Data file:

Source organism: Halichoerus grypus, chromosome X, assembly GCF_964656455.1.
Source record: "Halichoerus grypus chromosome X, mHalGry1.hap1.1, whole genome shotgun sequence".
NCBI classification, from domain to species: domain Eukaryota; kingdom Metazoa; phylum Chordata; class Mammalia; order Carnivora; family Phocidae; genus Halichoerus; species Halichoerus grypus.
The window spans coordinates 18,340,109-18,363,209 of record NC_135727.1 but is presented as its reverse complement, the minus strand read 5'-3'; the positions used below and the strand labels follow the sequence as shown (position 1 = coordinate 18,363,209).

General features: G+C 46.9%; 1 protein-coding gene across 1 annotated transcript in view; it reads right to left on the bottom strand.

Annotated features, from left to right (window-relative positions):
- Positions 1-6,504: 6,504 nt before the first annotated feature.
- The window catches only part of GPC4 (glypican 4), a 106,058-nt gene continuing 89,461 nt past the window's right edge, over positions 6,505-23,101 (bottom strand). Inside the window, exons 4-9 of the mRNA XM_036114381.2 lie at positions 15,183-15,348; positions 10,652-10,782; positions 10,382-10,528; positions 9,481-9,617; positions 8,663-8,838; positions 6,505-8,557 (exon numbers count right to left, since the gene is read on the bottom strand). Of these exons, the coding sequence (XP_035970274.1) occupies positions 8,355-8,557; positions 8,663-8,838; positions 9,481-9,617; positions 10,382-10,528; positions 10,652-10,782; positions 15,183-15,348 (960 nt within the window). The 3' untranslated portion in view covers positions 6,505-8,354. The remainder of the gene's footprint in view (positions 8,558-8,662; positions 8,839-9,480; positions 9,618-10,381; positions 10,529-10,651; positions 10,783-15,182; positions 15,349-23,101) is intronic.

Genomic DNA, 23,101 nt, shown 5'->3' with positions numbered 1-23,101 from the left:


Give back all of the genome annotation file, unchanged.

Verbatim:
Source organism: Halichoerus grypus, chromosome X, assembly GCF_964656455.1.
Source record: "Halichoerus grypus chromosome X, mHalGry1.hap1.1, whole genome shotgun sequence".
NCBI classification, from domain to species: domain Eukaryota; kingdom Metazoa; phylum Chordata; class Mammalia; order Carnivora; family Phocidae; genus Halichoerus; species Halichoerus grypus.
The window spans coordinates 18,340,109-18,363,209 of record NC_135727.1 but is presented as its reverse complement, the minus strand read 5'-3'; the positions used below and the strand labels follow the sequence as shown (position 1 = coordinate 18,363,209).

General features: G+C 46.9%; 1 protein-coding gene across 1 annotated transcript in view; it reads right to left on the bottom strand.

Annotated features, from left to right (window-relative positions):
- Positions 1-6,504: 6,504 nt before the first annotated feature.
- The window catches only part of GPC4 (glypican 4), a 106,058-nt gene continuing 89,461 nt past the window's right edge, over positions 6,505-23,101 (bottom strand). Inside the window, exons 4-9 of the mRNA XM_036114381.2 lie at positions 15,183-15,348; positions 10,652-10,782; positions 10,382-10,528; positions 9,481-9,617; positions 8,663-8,838; positions 6,505-8,557 (exon numbers count right to left, since the gene is read on the bottom strand). Of these exons, the coding sequence (XP_035970274.1) occupies positions 8,355-8,557; positions 8,663-8,838; positions 9,481-9,617; positions 10,382-10,528; positions 10,652-10,782; positions 15,183-15,348 (960 nt within the window). The 3' untranslated portion in view covers positions 6,505-8,354. The remainder of the gene's footprint in view (positions 8,558-8,662; positions 8,839-9,480; positions 9,618-10,381; positions 10,529-10,651; positions 10,783-15,182; positions 15,349-23,101) is intronic.

Genomic DNA, 23,101 nt, shown 5'->3' with positions numbered 1-23,101 from the left: